35 Pages Posted: 21 Mar 2011 Last revised: 11 Oct 2015
Date Written: March 21, 2011
In this Article, which was prepared for the Fordham Law Review Symposium on “Civil Procedure and the Legal Profession,” we make a preliminary effort to identify a principled basis for distinguishing self-interested conduct by attorneys that violates the fiduciary duty from similar conduct that is a proper exercise or assertion of an attorney’s contractual right to payment. We believe that a start at distinguishing properly selfish from improperly selfish behavior can be made by examining the reasonable expectations of clients and attorneys. An implication of this expectations-based approach is that attorney-client retainer agreements trump the common law fiduciary duty on matters to which the contracts properly apply. By entering into a retainer agreement, a client endows a lawyer with legal rights against the client. The only reasonable expectation the client can have is that the lawyer will look out for his own interests, not the client’s, when handling matters governed by those rights.
In Part I, we examine the little existing law regarding the boundaries that separate matters to which lawyers’ fiduciary responsibilities apply from other matters to which they are inapplicable, and further elaborate on the basic principles that we believe to be useful in this area. In Part II, we first examine two fee issues that contingent-fee plaintiffs’ attorneys have recently confronted which our proposed principles suggest should not constitute a breach of an attorney’s fiduciary duties. Thus, we believe that these scenarios fall on the side of permissible fee collection. The first issue is whether it is a breach of fiduciary duty for a contingent-fee attorney to challenge a court’s sua sponte order reducing the attorney’s fees below the amount set out in the attorney-client contract. The second issue is whether, when confronted with a variety of possible venues in which to file or settle a case, the attorney has a fiduciary obligation to choose the venue that ensures that the client pays the smallest possible fee to the attorney. We go on to examine a third issue of recent interest to contingent-fee plaintiffs’ attorneys that we believe does constitute a breach of the attorney’s fiduciary obligations: whether it is permissible for the attorney to negotiate a settlement agreement with the defendant that obligates the client to pay for a service that would not otherwise be properly chargeable to the client, such as the resolution by a third party of any Medicare liens on the client’s settlement proceeds.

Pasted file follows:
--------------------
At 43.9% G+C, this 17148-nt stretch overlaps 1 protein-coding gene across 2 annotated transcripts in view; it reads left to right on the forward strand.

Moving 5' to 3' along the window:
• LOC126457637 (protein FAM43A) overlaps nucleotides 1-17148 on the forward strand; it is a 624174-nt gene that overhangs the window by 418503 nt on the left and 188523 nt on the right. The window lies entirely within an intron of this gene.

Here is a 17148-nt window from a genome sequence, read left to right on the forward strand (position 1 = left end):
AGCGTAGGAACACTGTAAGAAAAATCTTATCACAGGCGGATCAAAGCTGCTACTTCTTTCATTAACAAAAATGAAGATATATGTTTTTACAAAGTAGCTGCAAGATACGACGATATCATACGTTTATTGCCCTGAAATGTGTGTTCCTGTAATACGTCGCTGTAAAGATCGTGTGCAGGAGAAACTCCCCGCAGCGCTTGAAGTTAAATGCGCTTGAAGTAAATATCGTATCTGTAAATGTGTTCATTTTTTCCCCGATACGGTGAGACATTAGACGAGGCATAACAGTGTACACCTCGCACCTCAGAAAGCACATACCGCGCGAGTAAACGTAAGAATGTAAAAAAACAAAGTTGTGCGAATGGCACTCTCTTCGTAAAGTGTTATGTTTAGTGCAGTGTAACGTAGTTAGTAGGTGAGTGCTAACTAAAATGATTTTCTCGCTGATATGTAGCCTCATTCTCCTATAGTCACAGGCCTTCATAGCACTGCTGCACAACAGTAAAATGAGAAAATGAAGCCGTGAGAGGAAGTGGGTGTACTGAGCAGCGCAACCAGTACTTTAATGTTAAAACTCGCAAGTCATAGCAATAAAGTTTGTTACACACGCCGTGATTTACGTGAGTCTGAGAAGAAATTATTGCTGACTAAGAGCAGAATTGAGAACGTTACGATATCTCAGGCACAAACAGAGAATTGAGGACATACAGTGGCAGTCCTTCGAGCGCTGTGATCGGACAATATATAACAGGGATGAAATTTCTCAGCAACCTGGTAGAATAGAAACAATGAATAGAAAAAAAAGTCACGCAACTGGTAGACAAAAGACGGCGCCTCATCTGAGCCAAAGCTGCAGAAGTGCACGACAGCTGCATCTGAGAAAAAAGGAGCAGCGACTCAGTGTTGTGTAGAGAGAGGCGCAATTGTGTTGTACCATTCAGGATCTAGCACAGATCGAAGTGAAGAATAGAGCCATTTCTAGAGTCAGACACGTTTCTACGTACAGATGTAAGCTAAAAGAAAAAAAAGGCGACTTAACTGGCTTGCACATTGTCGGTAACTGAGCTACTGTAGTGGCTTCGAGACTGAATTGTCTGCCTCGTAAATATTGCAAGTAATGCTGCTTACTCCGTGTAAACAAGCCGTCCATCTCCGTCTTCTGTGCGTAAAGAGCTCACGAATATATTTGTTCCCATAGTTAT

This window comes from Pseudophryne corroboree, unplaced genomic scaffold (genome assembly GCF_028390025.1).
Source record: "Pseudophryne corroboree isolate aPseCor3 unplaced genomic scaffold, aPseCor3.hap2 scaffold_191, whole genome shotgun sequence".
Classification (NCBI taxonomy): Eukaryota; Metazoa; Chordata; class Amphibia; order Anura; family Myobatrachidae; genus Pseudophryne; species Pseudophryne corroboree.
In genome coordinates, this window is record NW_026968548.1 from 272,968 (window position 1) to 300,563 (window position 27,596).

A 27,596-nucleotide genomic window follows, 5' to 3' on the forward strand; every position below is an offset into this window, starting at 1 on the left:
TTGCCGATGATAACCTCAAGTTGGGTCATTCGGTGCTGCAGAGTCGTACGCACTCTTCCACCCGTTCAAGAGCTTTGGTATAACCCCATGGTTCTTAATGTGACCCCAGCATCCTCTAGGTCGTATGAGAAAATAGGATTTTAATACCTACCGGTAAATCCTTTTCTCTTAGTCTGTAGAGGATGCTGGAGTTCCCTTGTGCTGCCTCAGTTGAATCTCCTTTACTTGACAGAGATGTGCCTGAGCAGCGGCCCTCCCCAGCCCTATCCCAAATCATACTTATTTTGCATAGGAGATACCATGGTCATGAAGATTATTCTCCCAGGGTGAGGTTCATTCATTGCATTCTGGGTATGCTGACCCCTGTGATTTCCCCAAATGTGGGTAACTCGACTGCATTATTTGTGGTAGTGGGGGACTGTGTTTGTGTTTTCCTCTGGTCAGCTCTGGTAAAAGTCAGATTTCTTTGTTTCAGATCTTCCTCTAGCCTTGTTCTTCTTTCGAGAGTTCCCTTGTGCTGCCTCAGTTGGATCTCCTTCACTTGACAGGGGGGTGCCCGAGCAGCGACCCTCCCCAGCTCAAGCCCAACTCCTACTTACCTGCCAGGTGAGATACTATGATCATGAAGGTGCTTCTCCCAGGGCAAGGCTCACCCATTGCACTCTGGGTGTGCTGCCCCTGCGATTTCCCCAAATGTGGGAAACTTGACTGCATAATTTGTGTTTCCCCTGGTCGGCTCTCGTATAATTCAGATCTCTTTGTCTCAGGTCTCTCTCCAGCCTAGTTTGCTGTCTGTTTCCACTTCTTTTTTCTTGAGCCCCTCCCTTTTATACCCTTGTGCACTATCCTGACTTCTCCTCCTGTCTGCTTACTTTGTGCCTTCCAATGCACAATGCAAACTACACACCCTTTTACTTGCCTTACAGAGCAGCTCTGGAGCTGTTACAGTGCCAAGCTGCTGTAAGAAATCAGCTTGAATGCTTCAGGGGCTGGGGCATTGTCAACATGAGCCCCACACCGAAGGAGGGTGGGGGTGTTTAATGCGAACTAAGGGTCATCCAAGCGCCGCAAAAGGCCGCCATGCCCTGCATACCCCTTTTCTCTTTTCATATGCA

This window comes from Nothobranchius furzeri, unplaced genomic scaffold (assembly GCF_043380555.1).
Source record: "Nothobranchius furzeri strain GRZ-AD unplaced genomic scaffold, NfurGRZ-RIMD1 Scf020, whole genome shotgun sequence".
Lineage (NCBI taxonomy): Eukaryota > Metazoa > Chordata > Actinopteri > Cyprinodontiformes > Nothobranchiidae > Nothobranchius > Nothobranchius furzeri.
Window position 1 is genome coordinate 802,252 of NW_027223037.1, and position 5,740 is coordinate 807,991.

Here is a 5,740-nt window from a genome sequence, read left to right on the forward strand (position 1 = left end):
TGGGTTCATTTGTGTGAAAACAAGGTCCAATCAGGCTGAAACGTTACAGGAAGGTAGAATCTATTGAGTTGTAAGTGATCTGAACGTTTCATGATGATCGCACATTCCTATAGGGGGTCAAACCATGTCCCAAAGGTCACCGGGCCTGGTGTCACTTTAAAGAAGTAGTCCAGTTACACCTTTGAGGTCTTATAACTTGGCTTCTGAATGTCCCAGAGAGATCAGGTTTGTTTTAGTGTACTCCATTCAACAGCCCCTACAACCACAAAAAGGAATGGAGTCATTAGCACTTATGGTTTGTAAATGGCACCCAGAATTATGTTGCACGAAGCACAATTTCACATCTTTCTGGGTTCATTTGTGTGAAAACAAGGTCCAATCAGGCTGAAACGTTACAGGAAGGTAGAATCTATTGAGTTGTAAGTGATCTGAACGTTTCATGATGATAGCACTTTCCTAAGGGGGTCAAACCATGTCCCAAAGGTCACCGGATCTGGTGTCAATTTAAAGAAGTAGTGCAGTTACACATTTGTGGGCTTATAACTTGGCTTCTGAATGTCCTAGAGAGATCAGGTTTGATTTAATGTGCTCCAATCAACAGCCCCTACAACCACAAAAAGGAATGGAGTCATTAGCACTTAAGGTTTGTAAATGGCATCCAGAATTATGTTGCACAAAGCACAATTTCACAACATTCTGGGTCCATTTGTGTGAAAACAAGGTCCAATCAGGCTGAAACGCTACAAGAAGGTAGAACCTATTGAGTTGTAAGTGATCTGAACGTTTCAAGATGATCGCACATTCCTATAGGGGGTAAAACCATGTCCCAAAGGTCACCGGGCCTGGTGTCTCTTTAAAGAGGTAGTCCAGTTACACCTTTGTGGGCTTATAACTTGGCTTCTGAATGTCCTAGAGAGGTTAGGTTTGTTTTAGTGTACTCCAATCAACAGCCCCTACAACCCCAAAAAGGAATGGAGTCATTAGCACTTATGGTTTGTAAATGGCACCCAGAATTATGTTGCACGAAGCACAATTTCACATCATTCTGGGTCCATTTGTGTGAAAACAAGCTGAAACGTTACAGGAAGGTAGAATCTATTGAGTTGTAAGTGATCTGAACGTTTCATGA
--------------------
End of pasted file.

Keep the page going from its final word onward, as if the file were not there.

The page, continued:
Keywords: fiduciaries, attorneys' fees, contingent fees, legal profession, fee caps, legal ethics, professional responsibility, mass torts
JEL Classification: K10, K12, K30, K39, K40, K41, K49
Suggested Citation: Suggested Citation
Baker, Lynn A. and Silver, Charles, Fiduciaries and Fees: Preliminary Thoughts (March 21, 2011). 79 Fordham Law Review 1833 (2011); U of Texas Law, Law and Econ Research Paper No. 199. Available at SSRN: https://ssrn.com/abstract=1791773